“Fight etiquette” is not limited to enforcers. There are occasions when fights break out in heat-of-the-moment situations (see retaliation fights below) between non-enforcers. These fights have their own etiquette that are not only based on respect, but also prevent players from getting injuries. Players, even in a scrum in front of the net, tend to pair off one on one and fight only from the front. Back fighting, sucker punches, and ganging up are rare and discouraged both by the rules and by “fight etiquette.”

There are many reasons why fights occur; many are strategic reasons and others are personal reasons.

Strategic reasons could be retaliating for unfair play either between a victim and assailant, enforcer on the victim’s team and the assailant, or enforcer on enforcer. These types of fights can take place instantly after an incident, later in the game in which the incident happened, or in retaliation for actions taken in previous games. An enforcer must time fights that take place after an incident carefully because the instigator rule could put the opposing team on a Power Play. In a close game this is not advisable.

Another strategic reason for fighting is to build momentum and gain a psychological advantage. This type of fight raises morale for the winner’s team, and can get the home crowd energized. It’s a gamble to start a fight for momentum; if an enforcer loses the fight, the momentum can swing the wrong way. He could energize the other team and psych out his own.

Intimidation is another strategy used. An enforcer intimidates other players that may be a threat to the more skilled player’s game and thus creates space and safety for his team’s star players. In the 1950’s Gordie Howe showed himself as an enforcer by breaking Lou Fontinato’s nose. This incident intimidated opponents and allowed him more space to play and score. Intimidation is also used by teams that play each other frequently as a warning.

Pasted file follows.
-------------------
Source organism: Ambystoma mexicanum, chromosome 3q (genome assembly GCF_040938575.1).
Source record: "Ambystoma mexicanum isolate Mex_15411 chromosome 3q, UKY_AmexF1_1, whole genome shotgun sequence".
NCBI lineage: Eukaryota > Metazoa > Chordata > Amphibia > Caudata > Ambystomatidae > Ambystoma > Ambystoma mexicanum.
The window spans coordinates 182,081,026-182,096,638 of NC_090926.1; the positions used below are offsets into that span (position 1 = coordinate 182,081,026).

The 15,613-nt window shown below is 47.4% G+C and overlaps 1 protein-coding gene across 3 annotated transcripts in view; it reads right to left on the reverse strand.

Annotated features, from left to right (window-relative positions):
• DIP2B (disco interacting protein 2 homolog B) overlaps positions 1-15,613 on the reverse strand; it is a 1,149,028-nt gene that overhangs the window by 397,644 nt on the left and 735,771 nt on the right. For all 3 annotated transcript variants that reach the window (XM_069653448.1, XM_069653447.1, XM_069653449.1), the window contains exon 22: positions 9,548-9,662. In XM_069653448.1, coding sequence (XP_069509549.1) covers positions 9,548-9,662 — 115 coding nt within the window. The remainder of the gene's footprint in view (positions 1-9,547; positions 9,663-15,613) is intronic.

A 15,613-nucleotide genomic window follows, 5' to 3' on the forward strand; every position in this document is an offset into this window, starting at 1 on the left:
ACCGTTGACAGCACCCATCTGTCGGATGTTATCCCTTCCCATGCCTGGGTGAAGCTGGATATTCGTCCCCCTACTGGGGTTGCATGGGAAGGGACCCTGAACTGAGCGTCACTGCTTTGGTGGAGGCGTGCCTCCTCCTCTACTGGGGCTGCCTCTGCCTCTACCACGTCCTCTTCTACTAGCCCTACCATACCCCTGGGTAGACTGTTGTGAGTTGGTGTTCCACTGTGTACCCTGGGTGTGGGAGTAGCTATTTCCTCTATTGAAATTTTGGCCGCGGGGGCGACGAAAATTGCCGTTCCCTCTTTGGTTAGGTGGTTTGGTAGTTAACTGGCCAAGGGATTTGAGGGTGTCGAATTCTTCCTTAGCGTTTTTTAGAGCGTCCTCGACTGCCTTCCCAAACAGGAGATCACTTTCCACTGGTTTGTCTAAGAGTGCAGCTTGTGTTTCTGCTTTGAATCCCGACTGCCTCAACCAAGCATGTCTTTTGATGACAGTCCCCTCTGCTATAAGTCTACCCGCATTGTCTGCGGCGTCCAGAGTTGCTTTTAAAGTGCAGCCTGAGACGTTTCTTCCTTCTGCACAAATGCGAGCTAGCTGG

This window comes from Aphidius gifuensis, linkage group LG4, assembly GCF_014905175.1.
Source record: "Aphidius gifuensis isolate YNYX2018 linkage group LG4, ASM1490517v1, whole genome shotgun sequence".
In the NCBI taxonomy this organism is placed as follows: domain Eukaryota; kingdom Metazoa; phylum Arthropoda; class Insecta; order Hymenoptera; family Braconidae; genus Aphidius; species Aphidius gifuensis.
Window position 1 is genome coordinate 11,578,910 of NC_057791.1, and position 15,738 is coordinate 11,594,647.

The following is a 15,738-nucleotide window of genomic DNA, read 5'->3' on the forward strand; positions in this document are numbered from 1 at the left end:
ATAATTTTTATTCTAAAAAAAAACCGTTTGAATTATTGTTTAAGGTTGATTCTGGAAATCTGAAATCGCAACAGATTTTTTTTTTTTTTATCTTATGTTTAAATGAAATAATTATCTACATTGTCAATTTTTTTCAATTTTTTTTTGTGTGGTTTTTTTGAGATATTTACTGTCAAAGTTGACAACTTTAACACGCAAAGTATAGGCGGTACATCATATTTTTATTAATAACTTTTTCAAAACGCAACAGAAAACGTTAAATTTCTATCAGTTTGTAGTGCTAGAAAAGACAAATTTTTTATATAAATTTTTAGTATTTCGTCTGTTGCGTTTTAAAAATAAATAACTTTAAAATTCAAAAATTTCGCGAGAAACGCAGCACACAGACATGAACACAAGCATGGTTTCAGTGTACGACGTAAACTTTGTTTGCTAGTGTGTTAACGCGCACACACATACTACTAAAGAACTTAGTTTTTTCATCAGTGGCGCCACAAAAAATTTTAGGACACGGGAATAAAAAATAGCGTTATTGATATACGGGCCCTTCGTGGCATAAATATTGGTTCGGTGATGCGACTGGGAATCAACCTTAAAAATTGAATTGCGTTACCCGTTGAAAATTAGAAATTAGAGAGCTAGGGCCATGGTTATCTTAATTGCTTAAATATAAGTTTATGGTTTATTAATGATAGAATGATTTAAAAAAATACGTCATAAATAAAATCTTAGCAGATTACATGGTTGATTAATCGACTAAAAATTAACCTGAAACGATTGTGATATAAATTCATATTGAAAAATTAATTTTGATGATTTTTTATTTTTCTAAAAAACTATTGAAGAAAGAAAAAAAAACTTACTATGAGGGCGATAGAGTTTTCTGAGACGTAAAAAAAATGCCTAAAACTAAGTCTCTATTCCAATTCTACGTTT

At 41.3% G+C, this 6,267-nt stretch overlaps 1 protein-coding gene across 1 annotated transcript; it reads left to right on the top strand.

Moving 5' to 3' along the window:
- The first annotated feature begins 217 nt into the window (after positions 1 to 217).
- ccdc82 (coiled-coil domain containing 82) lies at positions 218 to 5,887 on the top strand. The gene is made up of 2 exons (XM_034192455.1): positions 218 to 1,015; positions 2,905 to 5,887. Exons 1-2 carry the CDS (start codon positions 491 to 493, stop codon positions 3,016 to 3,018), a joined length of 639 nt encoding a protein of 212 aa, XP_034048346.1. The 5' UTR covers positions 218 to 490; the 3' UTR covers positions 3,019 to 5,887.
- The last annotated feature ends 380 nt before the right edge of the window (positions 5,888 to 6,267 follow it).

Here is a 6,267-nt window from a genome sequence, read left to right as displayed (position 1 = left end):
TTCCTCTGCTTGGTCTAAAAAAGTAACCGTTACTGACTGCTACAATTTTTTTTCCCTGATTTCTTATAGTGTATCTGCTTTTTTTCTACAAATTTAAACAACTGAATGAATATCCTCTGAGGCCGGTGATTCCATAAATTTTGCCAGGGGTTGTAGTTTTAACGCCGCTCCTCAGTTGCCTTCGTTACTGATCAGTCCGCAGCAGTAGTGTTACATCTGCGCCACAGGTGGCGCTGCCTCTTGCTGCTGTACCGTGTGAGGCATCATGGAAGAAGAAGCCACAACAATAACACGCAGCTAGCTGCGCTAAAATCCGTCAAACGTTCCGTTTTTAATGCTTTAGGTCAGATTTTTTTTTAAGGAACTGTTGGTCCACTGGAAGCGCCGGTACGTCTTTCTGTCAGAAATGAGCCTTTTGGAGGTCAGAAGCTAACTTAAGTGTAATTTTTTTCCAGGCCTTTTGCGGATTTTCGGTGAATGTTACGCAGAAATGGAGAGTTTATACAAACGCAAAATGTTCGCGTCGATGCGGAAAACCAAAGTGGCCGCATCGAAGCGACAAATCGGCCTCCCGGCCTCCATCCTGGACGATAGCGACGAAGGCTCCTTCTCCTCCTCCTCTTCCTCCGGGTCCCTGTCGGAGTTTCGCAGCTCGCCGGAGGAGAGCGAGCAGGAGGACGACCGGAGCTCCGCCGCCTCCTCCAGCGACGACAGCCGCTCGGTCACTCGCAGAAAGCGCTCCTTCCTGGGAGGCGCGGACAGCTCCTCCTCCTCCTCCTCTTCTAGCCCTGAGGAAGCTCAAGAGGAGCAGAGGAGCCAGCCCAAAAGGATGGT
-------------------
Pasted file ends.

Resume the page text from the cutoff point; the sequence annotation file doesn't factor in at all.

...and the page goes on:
On rare occurrences enforcers will start fights with more skilled players when their team is trailing in points at the end of a game when they have nothing to lose. In these cases they are trying to cause a reaction penalty, but these are rare due to the instigator rule.

There are typically two personal reasons for fights. The first is that young enforcers need to prove themselves as enforcers to keep their spot on their respective teams. The other personal reason is rivalries that rarely involve individual incidents and are based on bad blood between teams or players.

On ESPN NHL in 2007 John Buccigross interviewed Ross Bernstein who wrote the book, “The Code: The Unwritten Rules of Fighting and Retaliation in the NHL”. When Buccigross asked “What would happen if the NHL banned fighting?” Ross Bernstein responded “It would not be good. Believe it or not, fighting serves a purpose in the game and actually deters 99 percent of would-be acts of disrespect and dirty play. Fighting has no place at the youth levels, but in the professional ranks, the game polices itself. The specter of seeing a hulking figure such as 6-foot-7, 275-pound Minnesota Wild enforcer Derek Boogaard sitting at the end of the bench makes guys think twice about what they do out on the ice. Plus, fighting sells tickets. Like it or not, it is a part of the game.” Fighting allows players to deal out justice for incidents that referees may have overlooked, it has many strategic values, and it protects more players